Is harsh discipline really the best way to prepare low-income minority students for college?
Quick reader: what is the best way to prepare low-income minority students for college and 21st-century success? If you answered *an obsessive focus on the students’ smallest behaviors (particularly infractions of the uniform variety) paired with plenty of harsh discipline for disciplinary infractions* you are in excellent company. In fact, almost everyone who is anyone these days is in near uniform agreement that harsh punishment today is a recipe for 21st century success tomorrow. Well, not everyone. A group of New Orleans parents recently filed suit, claiming that a *demeaning culture of discipline* at three of the city’s charter schools, including Sci Academy, considered a model charter for New Orleans and beyond, violates the civil rights of students. Continue reading →
Suspending huge numbers of minority students is bad—unless it’s done in the name of *college prep*
Suspending huge numbers of minority students is bad, bad, bad, as we learned this week from Obama administration officials. Which brings us to today’s high-stakes question: when is it fine, fine, fine for schools to have sky-high suspension rates? Answer: when said schools are academies of excellence and innovation that are *preparing students for college.* Ready the carabiner, reader—we’re about to scale the walls of Double Standards gulch. Continue reading →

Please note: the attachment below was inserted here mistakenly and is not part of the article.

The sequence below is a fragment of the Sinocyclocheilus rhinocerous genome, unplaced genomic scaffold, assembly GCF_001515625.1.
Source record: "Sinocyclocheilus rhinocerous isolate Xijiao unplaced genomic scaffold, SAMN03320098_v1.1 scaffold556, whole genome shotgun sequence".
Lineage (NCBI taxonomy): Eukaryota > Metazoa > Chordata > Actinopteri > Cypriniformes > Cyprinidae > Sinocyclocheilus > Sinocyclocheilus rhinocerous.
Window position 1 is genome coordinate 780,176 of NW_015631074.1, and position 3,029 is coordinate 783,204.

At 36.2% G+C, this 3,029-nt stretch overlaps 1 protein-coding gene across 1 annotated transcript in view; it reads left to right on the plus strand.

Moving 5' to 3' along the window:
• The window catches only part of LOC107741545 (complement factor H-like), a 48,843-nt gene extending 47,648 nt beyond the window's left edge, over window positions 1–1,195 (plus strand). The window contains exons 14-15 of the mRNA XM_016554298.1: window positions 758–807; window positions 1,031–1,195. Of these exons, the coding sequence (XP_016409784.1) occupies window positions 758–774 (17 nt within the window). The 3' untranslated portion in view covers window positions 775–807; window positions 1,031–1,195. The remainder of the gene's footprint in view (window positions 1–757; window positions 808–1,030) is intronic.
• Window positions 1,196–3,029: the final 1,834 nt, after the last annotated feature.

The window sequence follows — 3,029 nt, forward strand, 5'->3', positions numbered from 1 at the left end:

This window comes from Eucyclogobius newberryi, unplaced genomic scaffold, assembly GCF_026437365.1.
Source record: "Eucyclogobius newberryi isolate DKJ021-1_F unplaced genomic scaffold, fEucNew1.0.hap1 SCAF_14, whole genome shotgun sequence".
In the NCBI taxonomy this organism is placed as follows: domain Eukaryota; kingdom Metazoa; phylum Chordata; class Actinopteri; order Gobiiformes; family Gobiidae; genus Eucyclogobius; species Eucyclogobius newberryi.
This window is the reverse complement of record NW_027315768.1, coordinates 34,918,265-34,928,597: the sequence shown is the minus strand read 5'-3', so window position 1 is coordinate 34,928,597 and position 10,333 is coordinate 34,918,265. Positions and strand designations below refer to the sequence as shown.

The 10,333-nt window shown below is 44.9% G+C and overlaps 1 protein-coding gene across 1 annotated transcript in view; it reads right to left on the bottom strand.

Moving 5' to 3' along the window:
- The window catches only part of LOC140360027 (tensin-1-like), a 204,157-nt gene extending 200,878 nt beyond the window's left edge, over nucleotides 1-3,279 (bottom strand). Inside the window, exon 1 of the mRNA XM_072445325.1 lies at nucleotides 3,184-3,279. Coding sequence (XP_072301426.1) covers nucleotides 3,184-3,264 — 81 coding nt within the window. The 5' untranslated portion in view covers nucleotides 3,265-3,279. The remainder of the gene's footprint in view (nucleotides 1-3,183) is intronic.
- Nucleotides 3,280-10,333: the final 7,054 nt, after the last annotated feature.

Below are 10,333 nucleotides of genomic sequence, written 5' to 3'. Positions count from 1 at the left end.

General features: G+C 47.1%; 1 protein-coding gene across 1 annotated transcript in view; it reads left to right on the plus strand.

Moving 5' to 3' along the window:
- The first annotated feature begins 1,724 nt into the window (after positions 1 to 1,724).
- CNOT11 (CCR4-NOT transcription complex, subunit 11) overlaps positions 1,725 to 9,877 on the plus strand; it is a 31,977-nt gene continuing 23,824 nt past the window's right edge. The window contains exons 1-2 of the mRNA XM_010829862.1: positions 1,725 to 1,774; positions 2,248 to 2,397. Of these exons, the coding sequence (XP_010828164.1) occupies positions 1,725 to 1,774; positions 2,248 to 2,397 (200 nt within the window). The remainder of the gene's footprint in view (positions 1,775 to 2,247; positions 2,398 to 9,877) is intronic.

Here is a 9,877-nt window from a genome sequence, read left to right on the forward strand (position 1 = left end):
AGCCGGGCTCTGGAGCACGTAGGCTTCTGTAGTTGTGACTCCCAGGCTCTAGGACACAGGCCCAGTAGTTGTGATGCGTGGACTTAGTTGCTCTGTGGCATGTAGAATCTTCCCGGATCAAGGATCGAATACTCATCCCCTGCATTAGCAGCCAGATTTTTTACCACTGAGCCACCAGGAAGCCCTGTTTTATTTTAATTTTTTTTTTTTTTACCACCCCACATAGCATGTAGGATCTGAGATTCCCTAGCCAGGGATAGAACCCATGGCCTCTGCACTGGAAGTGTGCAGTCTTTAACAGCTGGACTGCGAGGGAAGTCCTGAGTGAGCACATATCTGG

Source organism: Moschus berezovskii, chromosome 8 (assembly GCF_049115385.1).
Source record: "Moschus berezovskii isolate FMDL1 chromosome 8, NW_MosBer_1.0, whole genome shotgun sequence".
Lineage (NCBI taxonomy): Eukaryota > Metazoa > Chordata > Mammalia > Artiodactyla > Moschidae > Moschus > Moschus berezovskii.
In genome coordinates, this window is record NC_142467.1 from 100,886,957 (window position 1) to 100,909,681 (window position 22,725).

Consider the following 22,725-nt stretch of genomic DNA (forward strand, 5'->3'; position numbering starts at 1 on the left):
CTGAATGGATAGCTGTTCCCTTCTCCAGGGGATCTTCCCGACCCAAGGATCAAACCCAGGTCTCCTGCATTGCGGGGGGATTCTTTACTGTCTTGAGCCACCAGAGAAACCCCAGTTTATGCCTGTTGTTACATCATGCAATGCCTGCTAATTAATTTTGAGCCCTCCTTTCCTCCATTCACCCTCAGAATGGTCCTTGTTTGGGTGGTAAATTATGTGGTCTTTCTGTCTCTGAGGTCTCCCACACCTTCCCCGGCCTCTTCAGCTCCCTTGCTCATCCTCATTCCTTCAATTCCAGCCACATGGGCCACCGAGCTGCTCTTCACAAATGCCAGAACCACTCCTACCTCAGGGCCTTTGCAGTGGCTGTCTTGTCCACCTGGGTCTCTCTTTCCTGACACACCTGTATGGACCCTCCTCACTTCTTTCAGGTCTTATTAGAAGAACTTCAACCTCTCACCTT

What exactly are college prep academies preparing students for?
A young test-taker at Boston’s City on a Hill Charter School, which is seeking to open two more college prep academies.
And now it’s time for today’s high-stakes test question: which of the following is better at preparing students to attend and complete college? A. Our union-stifled (and indisputably failing) public schools or B. The college prep academies that are popping up like payday loan services in cities everywhere. The correct answer, as you are no doubt aware, should be B—except that we don’t have so much as a SHRED of evidence to back up this proposition. What data we do have paint the sort of picture that you probably won’t find hanging in the offices of the state charter lobby. What gives? It turns out that the martial-arts style test drilling that increasingly reigns supreme at urban charters may not be the ideal way to prepare kids for college. Continue reading →